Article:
At The Edges

Some years ago a Protestant minister at an upscale church in Washington, D.C. took an unusual sabbatical. Instead of taking academic courses or professional workshops, he went to live anonymously for a year among the sizable homeless population in our nation's capital.

He never felt so insecure and vulnerable. Like other homeless people, he suffered blows to his self-esteem. "Normal" people on the street looked right through him as if he were invisible. Without all the "essential" comforts and conveniences of modern life, he learned to live day to day.

Eventually, in a small cluster of fellow homeless people who lived under an overpass, he found community. More than that, he found deep faith and hope such as he had never before experienced in his middle-class surroundings. People with nothing cared for each other and looked after one another. A year later, he returned to his church a changed man.

"Society and organized religion are like trees," he observed. "The center may appear strong, but it is dead. Life and growth happen only at the edges."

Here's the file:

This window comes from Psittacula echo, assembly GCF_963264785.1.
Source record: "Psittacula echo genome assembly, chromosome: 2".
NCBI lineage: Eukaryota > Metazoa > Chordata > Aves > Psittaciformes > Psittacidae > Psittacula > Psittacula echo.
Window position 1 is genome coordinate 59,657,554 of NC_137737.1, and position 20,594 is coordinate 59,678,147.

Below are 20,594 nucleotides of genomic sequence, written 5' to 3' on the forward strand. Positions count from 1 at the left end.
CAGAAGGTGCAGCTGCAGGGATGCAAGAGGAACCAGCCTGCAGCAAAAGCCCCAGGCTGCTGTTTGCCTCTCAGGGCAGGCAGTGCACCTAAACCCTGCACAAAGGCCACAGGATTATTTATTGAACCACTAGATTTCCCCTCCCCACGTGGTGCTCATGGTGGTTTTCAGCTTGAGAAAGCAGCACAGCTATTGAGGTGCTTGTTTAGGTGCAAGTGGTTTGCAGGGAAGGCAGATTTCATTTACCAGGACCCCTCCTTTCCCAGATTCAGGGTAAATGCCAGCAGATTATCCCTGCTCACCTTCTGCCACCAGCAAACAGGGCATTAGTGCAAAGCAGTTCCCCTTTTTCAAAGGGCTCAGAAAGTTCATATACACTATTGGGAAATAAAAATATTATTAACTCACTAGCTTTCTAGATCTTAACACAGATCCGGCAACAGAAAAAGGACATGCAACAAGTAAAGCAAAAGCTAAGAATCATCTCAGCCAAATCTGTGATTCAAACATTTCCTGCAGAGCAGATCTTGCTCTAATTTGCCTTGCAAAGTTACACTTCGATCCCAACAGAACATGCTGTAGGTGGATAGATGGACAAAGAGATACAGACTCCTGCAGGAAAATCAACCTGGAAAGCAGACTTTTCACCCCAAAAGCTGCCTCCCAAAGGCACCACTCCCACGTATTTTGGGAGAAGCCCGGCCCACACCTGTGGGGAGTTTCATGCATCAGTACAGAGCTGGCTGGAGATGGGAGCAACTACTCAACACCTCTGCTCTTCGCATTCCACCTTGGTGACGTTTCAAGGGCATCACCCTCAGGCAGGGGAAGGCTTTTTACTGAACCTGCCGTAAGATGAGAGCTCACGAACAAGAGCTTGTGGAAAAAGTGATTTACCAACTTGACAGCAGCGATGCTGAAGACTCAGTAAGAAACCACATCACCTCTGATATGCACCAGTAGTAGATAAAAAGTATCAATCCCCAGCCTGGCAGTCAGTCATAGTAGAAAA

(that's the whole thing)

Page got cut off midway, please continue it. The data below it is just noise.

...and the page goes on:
Jesus embodies this truth. God entered the physical universe on a miniscule planet in a remote corner of this galaxy. God became not a glorified angel but a fragile human. Jesus was born on the outer fringe of the Roman Empire in an insignificant village. Prior to his public ministry, Jesus spent forty days not praying in the Temple of Jerusalem but fasting and undergoing temptation in the wilderness. He dined with outcasts, lepers, tax collectors and sinners. He called blessed the poor, the meek, those who mourn.

The brokenhearted and powerless are closest to God, not because they are automatically holier than everyone else, but because they are vulnerable. This is why we take up the "option for the poor" to minister among the world's nobodies, not to bring God to them but to reflect back to them the God who dwells with them on the edge.

Lent calls us to leave our familiar comfort zone and enter our own wilderness of insecurities and vulnerability so as to rely not on our status or income but on God alone. Ultimately death will destroy all the creature comforts we hold essential. The Cross compels us to enter into the death of Jesus by giving up our own security and depending totally upon God, in whom alone we find true life.

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